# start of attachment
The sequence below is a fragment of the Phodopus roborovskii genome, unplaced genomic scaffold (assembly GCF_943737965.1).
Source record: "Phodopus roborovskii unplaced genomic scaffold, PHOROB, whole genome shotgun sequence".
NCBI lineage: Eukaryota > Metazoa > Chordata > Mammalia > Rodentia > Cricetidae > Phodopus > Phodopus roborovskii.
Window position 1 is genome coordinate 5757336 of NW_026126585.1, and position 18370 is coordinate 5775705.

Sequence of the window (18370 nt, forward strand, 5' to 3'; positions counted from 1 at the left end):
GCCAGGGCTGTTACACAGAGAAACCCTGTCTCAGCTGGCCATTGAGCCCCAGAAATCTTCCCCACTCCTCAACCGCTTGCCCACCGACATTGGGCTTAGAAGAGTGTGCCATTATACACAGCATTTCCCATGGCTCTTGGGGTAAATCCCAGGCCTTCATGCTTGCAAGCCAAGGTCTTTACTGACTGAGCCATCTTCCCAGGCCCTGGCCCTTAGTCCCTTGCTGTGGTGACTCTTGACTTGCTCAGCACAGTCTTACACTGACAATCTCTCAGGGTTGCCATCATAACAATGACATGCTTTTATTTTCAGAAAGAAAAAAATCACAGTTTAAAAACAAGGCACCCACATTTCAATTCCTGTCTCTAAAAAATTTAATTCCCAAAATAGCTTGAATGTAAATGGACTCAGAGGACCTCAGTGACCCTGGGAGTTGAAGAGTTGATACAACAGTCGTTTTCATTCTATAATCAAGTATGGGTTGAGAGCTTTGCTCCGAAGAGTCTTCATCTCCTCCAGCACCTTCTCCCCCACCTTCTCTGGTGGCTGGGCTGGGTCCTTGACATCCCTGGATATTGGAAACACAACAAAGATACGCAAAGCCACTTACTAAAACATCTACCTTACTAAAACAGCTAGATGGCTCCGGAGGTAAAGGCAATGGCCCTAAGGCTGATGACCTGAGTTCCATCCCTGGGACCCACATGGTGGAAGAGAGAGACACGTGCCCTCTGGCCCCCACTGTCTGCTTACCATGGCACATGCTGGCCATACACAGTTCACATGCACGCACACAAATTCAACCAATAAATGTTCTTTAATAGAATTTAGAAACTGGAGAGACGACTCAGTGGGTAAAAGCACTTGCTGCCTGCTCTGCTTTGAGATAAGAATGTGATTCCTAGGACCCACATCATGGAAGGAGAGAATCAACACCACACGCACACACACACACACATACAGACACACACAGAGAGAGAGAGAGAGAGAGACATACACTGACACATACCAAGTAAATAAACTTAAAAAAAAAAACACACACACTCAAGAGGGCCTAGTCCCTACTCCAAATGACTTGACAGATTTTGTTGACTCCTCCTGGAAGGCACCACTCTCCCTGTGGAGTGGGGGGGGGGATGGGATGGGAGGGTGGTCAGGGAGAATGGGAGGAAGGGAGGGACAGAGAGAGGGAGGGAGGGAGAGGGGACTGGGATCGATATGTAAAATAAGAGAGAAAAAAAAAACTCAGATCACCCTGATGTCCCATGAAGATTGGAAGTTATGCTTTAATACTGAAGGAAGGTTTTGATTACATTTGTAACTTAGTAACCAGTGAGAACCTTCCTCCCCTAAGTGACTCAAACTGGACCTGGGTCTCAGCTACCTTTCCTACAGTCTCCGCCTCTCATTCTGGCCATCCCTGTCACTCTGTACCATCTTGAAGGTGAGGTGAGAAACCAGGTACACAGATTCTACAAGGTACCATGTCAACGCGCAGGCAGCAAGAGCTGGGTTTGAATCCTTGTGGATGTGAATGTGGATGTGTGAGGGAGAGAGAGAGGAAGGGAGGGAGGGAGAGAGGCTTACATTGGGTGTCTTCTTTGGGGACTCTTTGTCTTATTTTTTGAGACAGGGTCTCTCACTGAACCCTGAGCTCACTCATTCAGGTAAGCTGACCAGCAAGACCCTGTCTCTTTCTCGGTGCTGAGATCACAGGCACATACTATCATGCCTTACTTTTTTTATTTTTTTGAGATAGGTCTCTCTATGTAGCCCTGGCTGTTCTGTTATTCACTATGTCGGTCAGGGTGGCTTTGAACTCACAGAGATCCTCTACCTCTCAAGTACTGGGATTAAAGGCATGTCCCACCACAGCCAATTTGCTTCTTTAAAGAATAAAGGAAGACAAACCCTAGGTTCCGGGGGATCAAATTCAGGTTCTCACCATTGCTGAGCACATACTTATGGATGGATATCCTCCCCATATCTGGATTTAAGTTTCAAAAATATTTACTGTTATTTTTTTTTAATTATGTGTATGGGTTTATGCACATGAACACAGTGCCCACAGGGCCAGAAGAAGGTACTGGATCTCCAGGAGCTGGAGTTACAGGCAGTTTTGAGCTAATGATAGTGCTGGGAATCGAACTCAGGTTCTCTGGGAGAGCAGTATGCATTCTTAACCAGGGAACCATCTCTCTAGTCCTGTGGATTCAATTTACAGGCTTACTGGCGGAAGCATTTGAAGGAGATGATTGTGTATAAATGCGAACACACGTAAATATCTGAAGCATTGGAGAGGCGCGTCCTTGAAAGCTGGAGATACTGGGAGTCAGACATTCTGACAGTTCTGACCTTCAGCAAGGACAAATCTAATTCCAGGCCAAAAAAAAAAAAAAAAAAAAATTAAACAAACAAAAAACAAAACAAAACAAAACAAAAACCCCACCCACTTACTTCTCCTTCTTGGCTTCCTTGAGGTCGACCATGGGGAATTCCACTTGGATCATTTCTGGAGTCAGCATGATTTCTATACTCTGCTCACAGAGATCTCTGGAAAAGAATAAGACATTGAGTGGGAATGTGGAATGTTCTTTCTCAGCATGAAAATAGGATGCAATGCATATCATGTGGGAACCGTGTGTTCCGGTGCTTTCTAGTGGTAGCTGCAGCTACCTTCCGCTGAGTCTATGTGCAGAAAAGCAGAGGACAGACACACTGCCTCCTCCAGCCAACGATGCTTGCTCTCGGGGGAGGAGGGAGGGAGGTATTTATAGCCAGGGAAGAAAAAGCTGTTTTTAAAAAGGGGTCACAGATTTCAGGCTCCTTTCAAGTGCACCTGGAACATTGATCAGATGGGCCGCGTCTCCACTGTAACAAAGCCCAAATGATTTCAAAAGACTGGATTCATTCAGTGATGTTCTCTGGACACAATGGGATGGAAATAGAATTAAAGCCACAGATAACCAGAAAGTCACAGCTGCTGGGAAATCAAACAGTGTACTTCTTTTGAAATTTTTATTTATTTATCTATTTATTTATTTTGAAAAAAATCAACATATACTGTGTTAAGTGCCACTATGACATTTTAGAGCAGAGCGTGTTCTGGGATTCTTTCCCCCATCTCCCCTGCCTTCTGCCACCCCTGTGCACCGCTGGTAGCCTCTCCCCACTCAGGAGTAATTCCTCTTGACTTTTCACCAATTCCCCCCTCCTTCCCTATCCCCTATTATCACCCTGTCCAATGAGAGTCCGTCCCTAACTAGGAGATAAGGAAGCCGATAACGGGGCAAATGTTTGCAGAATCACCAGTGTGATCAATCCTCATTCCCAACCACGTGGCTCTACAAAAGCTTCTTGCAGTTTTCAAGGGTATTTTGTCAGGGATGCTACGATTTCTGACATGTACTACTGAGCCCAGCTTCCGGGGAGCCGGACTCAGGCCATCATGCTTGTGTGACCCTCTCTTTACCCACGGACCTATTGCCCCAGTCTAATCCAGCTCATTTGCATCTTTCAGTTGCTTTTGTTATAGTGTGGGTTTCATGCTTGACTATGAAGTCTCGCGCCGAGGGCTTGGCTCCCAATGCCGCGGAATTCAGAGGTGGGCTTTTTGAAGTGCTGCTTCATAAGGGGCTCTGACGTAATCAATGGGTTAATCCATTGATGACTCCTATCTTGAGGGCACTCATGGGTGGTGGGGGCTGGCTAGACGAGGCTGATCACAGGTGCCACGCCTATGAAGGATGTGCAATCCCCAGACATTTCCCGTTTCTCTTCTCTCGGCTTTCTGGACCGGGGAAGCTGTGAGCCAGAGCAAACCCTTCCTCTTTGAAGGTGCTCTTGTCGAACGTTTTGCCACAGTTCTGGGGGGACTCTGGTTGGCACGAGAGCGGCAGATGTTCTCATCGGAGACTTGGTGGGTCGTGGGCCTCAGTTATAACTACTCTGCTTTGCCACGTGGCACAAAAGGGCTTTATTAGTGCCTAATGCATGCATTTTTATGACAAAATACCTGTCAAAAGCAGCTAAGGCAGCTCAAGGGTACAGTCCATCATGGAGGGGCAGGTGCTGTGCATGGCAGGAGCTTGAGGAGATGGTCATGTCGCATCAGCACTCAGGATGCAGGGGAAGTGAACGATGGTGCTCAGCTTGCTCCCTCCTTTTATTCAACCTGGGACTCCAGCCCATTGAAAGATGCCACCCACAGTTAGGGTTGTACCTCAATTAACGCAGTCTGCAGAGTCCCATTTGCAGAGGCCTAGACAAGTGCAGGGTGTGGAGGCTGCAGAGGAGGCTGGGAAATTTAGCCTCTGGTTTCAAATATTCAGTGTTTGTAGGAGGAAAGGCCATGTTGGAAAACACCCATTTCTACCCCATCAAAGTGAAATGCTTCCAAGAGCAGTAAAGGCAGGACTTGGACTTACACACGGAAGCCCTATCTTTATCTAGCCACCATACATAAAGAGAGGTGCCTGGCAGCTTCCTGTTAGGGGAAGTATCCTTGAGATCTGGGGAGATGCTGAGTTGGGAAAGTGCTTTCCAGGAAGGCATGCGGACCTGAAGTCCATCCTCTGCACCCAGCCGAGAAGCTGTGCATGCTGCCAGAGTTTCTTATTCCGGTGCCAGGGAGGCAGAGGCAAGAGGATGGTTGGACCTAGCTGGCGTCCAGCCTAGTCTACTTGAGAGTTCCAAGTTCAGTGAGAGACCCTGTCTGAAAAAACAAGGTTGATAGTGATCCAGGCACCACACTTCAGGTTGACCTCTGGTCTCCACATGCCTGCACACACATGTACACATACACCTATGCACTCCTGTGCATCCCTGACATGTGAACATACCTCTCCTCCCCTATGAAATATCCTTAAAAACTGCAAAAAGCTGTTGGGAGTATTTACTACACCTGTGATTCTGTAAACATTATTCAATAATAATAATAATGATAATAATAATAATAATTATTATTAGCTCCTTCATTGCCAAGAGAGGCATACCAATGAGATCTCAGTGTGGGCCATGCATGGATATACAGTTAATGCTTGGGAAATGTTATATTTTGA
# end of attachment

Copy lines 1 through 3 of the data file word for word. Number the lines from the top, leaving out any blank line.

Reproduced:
The sequence below is a fragment of the Phodopus roborovskii genome, unplaced genomic scaffold (assembly GCF_943737965.1).
Source record: "Phodopus roborovskii unplaced genomic scaffold, PHOROB, whole genome shotgun sequence".
NCBI lineage: Eukaryota > Metazoa > Chordata > Mammalia > Rodentia > Cricetidae > Phodopus > Phodopus roborovskii.